By Jonathan Finer
Washington Post Foreign Service
Sunday, June 18, 2006
BAGHDAD, June 17 -- U.S. and Iraqi forces conducted a sweeping hunt Saturday for two American soldiers missing after a clash with insurgents in Yusufiyah, south of Baghdad, raiding houses, scanning the scene from aircraft and deploying divers to search waterways.
One American soldier was killed in the incident, in which insurgents attacked a vehicle checkpoint in the restive Sunni Arab town just before 8 p.m. Friday. The names of the dead and missing soldiers are being withheld until their families can be notified, the military said.
"We are using all available assets, coalition and Iraqi -- ground, air and water -- to locate and determine the duty status of our soldiers," Maj. Gen. William B. Caldwell IV, a U.S. military spokesman, said in a televised statement Saturday.
Before this week, only one U.S. soldier missing in Iraq remained unaccounted for. Sgt. Keith "Matt" Maupin was abducted April 9, 2004, after his convoy was attacked on Baghdad's airport road. Insurgents later released a video that purported to show Maupin being shot dead, but the military deemed it inconclusive.
Word of the missing troops came as insurgents in and around Baghdad thwarted a heavy police and army presence and carried out six attacks that killed at least 35 people, most of them Iraqi police and soldiers. In recent days, the capital has seen increased numbers of checkpoints, patrols and raids as part of a new security initiative from Prime Minister Nouri al-Maliki's government.
The deadliest attack Saturday came in the northern neighborhood of Zayouna, home to many former officers in Saddam Hussein's army, where a suicide car bomber struck a joint Iraqi police and army checkpoint, killing 12 members of the security forces and wounding 22, according to Brig. Gen. Arkan Yahiya of Iraq's Interior Ministry.
Seven other members of Iraq's security forces were killed when a car bomb blasted a checkpoint near Iraq's National Theater in the southern neighborhood of Karrada, police officials said. A car bomb at a checkpoint in Mahmudiyah, south of Baghdad, also killed seven.
In the Shiite-majority neighborhood of Kadhimiyah, northwest of downtown, three nearly simultaneous explosions rocked a crowded market early Saturday morning, killing a father and son and wounding 15 others, according to Ahmad Hussein, a doctor at nearby Kadhimiyah Hospital. The blast took place near a prominent Shiite shrine frequented by pilgrims.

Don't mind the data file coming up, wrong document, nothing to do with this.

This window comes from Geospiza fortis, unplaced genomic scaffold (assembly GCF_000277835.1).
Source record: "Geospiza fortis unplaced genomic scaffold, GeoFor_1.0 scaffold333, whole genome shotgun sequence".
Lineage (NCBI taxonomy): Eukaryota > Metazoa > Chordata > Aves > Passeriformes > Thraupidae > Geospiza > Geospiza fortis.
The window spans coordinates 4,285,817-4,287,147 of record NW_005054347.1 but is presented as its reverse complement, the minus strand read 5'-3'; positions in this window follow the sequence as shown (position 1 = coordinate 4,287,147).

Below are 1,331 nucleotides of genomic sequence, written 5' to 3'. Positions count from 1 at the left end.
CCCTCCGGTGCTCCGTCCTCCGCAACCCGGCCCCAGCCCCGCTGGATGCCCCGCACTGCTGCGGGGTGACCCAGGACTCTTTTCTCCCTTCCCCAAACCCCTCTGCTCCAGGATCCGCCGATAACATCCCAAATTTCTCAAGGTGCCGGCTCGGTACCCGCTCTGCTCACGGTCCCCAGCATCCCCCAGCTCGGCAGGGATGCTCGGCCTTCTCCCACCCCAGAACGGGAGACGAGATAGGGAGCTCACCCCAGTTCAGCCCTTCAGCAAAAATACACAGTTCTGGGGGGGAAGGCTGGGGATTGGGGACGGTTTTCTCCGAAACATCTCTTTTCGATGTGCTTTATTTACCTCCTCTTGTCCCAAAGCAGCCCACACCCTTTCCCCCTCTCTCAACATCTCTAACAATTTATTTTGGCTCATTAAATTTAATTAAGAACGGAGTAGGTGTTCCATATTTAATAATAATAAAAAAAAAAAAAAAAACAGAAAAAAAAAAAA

"I came from Najaf to visit the shrine, and after I finished the visit I was drinking water with my wife when the explosion took place," said Natiq Gati, 55, who was badly burned from head to toe. "I felt the heat on my back."
"What security plan are they talking about?" said Hussein Kadhum, 21, who was visiting the shrine Saturday. "The whole area is cordoned and the police and army are everywhere and are searching everybody. So who can bring explosives inside this area unless there are people with the security forces cooperating with him?"
The Mujaheddin al-Shura Council, an umbrella organization of insurgent groups that includes al-Qaeda in Iraq, also derided Maliki's security initiative as a "media show" and promised more attacks in the coming days, in a statement posted on a Web site used by insurgents.
In Yusufiyah, a U.S. military statement said a quick reaction force had arrived at the scene within 15 minutes of the clash that led to the disappearance of the two soldiers. Police and soldiers manning nearby checkpoints were ordered to stop civilian traffic and establish a perimeter around a concentrated search area. Helicopters, airplanes and unmanned drones were dispatched to provide surveillance, the military said.
In the heart of the violence-plagued Sunni Arab suburbs south of Baghdad, Yusufiyah has seen a series of military operations in recent months, including one in April in which former al-Qaeda in Iraq leader Abu Musab al-Zarqawi -- killed this month by a U.S. airstrike -- was believed to have narrowly escaped.
As of late Saturday, U.S. and Iraqi forces had cordoned much of the town, and residents reported raids on houses and other buildings near the intersection of a canal and the Euphrates River where the attack took place. Residents said cellphone networks had been scrambled near the site of the attack and that soldiers were scrutinizing women wearing traditional head scarves to verify that they were not men.
"Make no mistake," Caldwell said. "We never stop looking for our service members until their status is definitively determined, and we will continue to pray for their safe return."
Special correspondents Saad al-Izzi, K.I. Ibrahim and Naseer Nouri contributed to this report.